“On weekends, we threw giant barbecues. The wives prepared all the food, except for the meat, which I cooked on an open grill. We had great times. Elvis felt very comfortable in his own little ranch world and usually hated being torn from it.”
Obviously, views like this helped Elvis feel comfortable in his own little ranch world. The land beyond the edge of the lake is where Elvis had the house trailers installed. In the bottom left of the picture is a small part of the bridge Elvis had built over the lake. You can see the bridge on this aerial view.
Another arrow marks a seventy-five foot lighted cross erected by the previous owner of the ranch, Jack Adams. He was one of the biggest used-aircraft salesmen in the world, and he installed the cross to be a highly visible landmark when he flew over the ranch at night. (An alternate story says the cross was honor his daughter who drowned in the lake.) Elvis noticed the cross from the main road while on a horse buying trip, and within twenty-four hours he had purchased the ranch, including a herd of Gertrudis cattle and all the furnishings in the ranch house. That house is barely visible at the top left, the second structure in from the corner. Much more visible are the red roofs of the stables and storage building.
There is some confusion about which Elvis buddies had trailers along the lake. They were primarily for married couples. There is no doubt this included Jerry Schilling and his wife Sandy, and Elvis’ cousin Billy Smith and his wife Jo. Both wives were nearly the same age as Priscilla, and they all spent a lot of time together.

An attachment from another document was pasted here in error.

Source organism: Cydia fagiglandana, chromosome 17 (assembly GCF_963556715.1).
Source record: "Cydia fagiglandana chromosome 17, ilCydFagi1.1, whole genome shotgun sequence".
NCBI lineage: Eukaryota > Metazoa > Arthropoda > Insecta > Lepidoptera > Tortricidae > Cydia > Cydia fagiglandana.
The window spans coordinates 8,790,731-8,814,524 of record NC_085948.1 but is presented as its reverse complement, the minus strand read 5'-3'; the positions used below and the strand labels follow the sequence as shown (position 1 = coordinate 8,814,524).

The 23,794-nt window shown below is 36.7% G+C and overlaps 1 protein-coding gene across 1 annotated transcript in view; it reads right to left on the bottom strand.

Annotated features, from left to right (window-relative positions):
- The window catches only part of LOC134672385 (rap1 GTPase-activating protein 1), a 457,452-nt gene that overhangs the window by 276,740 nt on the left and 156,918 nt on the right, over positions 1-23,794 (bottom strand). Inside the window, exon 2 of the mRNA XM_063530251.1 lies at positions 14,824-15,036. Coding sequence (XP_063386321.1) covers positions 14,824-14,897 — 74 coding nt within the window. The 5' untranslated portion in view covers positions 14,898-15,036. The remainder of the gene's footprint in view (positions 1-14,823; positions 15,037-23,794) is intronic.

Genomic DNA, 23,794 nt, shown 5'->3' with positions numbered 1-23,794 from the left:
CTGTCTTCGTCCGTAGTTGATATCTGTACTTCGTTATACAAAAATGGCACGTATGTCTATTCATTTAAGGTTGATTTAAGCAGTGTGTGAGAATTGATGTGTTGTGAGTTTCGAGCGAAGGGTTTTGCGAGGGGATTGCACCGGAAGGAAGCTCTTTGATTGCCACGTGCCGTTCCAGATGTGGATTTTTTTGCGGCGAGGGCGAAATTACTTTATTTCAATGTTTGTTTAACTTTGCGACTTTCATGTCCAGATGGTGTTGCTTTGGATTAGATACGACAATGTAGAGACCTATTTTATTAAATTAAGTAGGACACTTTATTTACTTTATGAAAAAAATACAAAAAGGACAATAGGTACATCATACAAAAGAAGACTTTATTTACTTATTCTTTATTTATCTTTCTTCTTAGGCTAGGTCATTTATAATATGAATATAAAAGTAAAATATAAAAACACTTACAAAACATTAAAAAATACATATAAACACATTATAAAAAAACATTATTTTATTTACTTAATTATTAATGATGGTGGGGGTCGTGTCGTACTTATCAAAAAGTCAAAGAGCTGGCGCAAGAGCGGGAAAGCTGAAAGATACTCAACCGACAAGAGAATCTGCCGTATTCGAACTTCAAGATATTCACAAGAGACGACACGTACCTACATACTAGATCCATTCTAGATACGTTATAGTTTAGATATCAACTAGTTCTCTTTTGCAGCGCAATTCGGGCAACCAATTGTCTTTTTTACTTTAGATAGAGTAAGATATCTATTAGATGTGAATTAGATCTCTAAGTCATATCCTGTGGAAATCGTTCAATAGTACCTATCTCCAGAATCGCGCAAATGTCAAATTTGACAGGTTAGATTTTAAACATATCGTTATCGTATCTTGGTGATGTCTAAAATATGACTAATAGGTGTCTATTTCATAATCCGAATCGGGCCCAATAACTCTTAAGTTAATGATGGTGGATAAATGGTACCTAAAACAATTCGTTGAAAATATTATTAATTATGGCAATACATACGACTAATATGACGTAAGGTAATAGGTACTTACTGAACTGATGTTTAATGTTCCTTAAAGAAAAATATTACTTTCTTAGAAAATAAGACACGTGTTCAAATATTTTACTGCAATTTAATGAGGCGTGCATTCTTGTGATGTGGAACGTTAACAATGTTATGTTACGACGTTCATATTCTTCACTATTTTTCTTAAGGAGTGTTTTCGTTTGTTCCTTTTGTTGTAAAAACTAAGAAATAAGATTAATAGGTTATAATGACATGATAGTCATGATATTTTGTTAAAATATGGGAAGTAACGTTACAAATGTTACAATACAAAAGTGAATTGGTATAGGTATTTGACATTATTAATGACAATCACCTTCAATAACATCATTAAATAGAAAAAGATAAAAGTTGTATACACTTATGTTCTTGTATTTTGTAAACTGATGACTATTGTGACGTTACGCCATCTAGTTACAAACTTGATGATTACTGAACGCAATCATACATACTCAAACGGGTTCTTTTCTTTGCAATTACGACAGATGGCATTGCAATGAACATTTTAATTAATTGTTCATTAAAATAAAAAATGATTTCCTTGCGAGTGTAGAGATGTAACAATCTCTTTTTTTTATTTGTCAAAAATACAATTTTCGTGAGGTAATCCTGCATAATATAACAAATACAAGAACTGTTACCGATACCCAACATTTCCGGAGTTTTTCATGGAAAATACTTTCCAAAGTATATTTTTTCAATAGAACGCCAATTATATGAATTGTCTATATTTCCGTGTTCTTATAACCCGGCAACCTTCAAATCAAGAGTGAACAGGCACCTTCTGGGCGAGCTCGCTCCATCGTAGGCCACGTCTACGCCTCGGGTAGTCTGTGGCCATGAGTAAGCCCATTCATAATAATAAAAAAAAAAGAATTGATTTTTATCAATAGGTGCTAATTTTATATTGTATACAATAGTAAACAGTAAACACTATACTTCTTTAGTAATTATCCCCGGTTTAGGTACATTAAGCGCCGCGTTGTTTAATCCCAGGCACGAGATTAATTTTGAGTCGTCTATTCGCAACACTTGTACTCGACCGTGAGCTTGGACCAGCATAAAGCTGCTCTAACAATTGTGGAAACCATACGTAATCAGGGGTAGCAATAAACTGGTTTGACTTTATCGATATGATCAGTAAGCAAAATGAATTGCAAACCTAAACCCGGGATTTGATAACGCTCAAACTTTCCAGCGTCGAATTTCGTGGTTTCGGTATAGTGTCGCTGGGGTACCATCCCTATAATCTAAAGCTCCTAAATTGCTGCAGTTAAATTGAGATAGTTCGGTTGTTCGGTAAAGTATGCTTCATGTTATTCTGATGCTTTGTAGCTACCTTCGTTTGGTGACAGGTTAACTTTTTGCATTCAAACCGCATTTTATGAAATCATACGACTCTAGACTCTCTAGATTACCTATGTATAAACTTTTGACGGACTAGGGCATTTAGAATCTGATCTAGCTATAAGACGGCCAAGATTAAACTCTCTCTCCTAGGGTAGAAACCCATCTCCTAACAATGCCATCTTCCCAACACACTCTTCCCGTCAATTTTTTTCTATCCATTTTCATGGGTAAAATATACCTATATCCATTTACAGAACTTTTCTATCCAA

Richard Davis, Red West, Joe Esposito, and Mike McGregor were probably beneficiaries of Elvis’ trailer generosity. Some reports even say that one trailer was for Elvis’ grandmother Minnie Mae, but no references about her actually staying in it have surfaced. No matter who occupied the trailers, here are three photos showing what the views out their front windows looked like.
Let’s close with another quote from Priscilla. “I loved cooking his eggs and frying his bacon. I even loved doing laundry. We shared a new intimacy. After breakfast we’d saddle up our horses and ride them through the hills. Sometimes he’d ride alone. I remember one day I happened to look out of the window. It was twilight. The sky was aglow in misty blue and radiant pink. There was Elvis walking Rising Sun, his Golden Palomino.”
“I saw them as silhouettes against the darkening sky. Elvis was walking slowly; I could practically hear him breathe. His breath was easy, his body relaxed. At that moment I was convinced my husband had actually found peace.”
So, what do you think? Was the spring of 1967 the happiest time of Elvis’ life? Sure seems like it to me.